Re: What's sixze got to do with it?
actually, a larger sized vessel would have a better positive bouyancy on the surface. You can run the calculations, but basically the displacement of the hull, combined with the volume of air inside the boat plus empty ballast tanks, and the total mass and shape of the boat itself (with empty tanks), determines how much of the boat must be submerged at all times. The larger the boat, the more likely this is to be a higher value for positive bouyancy. Typically that might be something like 85% of the hull submerged at all times, and the other 15% is controlled/compensated by ballast and trim tanks.
in this case...
It's a fair bet that there was a major seawater leak, and too much water went into the people tank, forcing the boat to sink. Blowing ballast and pumping trim wouldn't have been enough to get positive bouyancy.
I suspect that some low-price low-quality component failed (the U.S. Navy has a program called 'sub safe' to prevent the $5 part from sinking the billion dollar boat). It could have been a port hole, a valve, a weld, a pipe fitting, a ballast tank vent, or anything that couldn't be properly isolated, nor have the drain pump [assuming it had one] pump the water overboard fast enough.
All of those kinds of safety systems would have to be designed with surviving a flooding casualty.
So one possibility is that one of the portholes blew out because it was made of substandard materials. Again, $50 part sinking the million dollar boat. Oops.
They should have had some means of RAPIDLY isolating the cause of the leak [assuming there was not]. They should have a means to get the water off the boat assuming "worst case leak". The 'drain pump' would have to be reliable enough to run with the power out (let's say on separate battery power), and run submerged if needed. A backup pump would also be a good idea. Being able to isolate compartments would be even better, especially if you can pressurize a compartment that is being flooded. [watch any old sub movie, and they'll talk about that, pressurizing a compartment to keep the water out, and run on the surface so the water pressure is lower, use the drain pump to get water out, etc.]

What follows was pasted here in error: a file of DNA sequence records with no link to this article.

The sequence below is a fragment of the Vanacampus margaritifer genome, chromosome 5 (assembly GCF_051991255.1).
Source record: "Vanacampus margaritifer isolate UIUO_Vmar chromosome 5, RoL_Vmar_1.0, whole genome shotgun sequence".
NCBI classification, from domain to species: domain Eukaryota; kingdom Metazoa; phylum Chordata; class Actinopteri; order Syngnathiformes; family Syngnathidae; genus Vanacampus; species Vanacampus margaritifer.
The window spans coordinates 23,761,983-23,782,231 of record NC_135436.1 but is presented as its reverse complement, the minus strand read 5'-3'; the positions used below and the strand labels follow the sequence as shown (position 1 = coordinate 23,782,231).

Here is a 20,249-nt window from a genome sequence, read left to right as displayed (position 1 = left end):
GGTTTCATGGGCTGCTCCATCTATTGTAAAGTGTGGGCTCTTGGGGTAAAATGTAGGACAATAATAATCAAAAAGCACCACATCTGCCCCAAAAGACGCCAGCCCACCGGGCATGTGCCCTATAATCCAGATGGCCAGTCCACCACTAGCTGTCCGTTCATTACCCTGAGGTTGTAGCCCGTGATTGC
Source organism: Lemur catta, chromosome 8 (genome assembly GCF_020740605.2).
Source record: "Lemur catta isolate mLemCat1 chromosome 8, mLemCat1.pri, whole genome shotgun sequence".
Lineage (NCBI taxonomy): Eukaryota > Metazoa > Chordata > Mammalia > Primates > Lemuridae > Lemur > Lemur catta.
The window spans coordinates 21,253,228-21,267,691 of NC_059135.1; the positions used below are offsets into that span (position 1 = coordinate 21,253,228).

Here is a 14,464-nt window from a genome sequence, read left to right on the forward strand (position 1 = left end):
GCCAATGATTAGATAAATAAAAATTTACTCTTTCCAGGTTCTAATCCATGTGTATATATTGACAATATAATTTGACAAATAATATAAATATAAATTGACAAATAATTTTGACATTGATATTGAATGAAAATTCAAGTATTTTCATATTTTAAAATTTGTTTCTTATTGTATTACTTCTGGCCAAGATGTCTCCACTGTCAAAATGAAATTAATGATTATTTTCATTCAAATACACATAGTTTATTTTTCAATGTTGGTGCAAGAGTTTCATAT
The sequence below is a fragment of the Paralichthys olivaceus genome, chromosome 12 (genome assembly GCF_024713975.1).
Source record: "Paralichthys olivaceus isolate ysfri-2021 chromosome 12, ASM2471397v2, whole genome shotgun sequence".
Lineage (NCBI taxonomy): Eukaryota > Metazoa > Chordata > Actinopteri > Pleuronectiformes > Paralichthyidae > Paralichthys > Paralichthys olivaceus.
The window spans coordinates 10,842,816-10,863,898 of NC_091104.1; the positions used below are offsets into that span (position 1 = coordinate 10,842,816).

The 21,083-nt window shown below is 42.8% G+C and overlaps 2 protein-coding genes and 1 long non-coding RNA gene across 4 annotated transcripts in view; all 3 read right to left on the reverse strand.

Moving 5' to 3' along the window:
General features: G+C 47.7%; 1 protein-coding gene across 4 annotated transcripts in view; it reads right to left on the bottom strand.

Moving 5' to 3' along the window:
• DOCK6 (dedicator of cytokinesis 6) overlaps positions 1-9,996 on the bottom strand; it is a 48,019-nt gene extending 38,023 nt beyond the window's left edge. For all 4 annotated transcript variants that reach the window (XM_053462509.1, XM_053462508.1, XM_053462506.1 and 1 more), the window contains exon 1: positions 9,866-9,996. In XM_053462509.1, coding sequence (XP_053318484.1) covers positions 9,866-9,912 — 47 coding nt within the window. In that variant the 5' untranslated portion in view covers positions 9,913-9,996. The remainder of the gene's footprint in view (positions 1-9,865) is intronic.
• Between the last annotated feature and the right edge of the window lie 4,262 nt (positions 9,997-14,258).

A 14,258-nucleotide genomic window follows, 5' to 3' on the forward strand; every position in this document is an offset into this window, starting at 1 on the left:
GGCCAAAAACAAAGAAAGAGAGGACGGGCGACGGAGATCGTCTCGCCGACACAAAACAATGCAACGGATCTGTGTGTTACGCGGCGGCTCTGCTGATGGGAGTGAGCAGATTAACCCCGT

So yeah making a _SAFE_ boat that can go underwater to 500 meters is NOT something to be taken lightly. You have to consider the behavior of materials under cyclic compressive stress, the ability to recover from a reasonable flooding casualty, safety systems that can be remotely activated, 'emergency blow' on the ballast tanks guaranteed to work every time, and operating procedures that go along with all of this stuff [as well as maintenance]. And if one of the ballast vents fails, can you recover from that? How about 2 vents? Compartmented ballast tanks with multiple vents helps make that possible. I think the old WW2 boats had 6 or 8 ballast tanks, each with its own vent valve, that was shut as soon as they submerged so they could emergency blow on a moment's notice.
And all of the welds on the hull should be x-rayed for cracks and other defects on a regular basis. The fracture toughness of the hull material should be well known, and all design margins calculated based on the minimum detectable flaw sizes, like would be done for a bridge, or a cargo ship, or anything else made of steel that's likely to undergo heavy stresses during normal operation.
And the maximum allowed depth should be based on the worst case design margin in the worst possible place, for safety. The claims of 400 to 500 meters is pretty optimistic, yeah.
/me points out that at 500 meters, water pressure would be about 800psi... imaging getting hit with a stream of water at 800psi because something broke. Even a half-inch hole at 800psi could slice you in half. It's no joke dealing with this kind of thing.